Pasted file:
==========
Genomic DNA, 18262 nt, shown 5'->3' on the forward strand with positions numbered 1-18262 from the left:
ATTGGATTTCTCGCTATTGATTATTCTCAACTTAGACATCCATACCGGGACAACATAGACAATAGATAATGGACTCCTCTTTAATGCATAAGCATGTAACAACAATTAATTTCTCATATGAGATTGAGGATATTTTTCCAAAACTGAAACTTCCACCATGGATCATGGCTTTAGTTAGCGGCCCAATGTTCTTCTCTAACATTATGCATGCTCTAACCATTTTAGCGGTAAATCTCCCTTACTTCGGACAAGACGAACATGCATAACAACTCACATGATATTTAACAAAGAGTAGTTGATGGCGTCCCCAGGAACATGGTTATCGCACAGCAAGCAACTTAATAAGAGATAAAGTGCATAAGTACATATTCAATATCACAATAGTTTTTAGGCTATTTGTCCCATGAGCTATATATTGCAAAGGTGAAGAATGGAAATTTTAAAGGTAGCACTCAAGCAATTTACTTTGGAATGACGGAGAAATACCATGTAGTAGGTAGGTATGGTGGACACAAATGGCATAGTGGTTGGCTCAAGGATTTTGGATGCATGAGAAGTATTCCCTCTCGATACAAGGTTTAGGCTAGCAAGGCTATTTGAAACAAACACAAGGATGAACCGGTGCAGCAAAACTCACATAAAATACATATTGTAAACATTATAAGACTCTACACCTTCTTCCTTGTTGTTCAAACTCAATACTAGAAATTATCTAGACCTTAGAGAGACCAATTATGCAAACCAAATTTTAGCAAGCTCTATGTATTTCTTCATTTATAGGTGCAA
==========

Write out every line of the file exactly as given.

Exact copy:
Genomic DNA, 18262 nt, shown 5'->3' on the forward strand with positions numbered 1-18262 from the left:
ATTGGATTTCTCGCTATTGATTATTCTCAACTTAGACATCCATACCGGGACAACATAGACAATAGATAATGGACTCCTCTTTAATGCATAAGCATGTAACAACAATTAATTTCTCATATGAGATTGAGGATATTTTTCCAAAACTGAAACTTCCACCATGGATCATGGCTTTAGTTAGCGGCCCAATGTTCTTCTCTAACATTATGCATGCTCTAACCATTTTAGCGGTAAATCTCCCTTACTTCGGACAAGACGAACATGCATAACAACTCACATGATATTTAACAAAGAGTAGTTGATGGCGTCCCCAGGAACATGGTTATCGCACAGCAAGCAACTTAATAAGAGATAAAGTGCATAAGTACATATTCAATATCACAATAGTTTTTAGGCTATTTGTCCCATGAGCTATATATTGCAAAGGTGAAGAATGGAAATTTTAAAGGTAGCACTCAAGCAATTTACTTTGGAATGACGGAGAAATACCATGTAGTAGGTAGGTATGGTGGACACAAATGGCATAGTGGTTGGCTCAAGGATTTTGGATGCATGAGAAGTATTCCCTCTCGATACAAGGTTTAGGCTAGCAAGGCTATTTGAAACAAACACAAGGATGAACCGGTGCAGCAAAACTCACATAAAATACATATTGTAAACATTATAAGACTCTACACCTTCTTCCTTGTTGTTCAAACTCAATACTAGAAATTATCTAGACCTTAGAGAGACCAATTATGCAAACCAAATTTTAGCAAGCTCTATGTATTTCTTCATTTATAGGTGCAA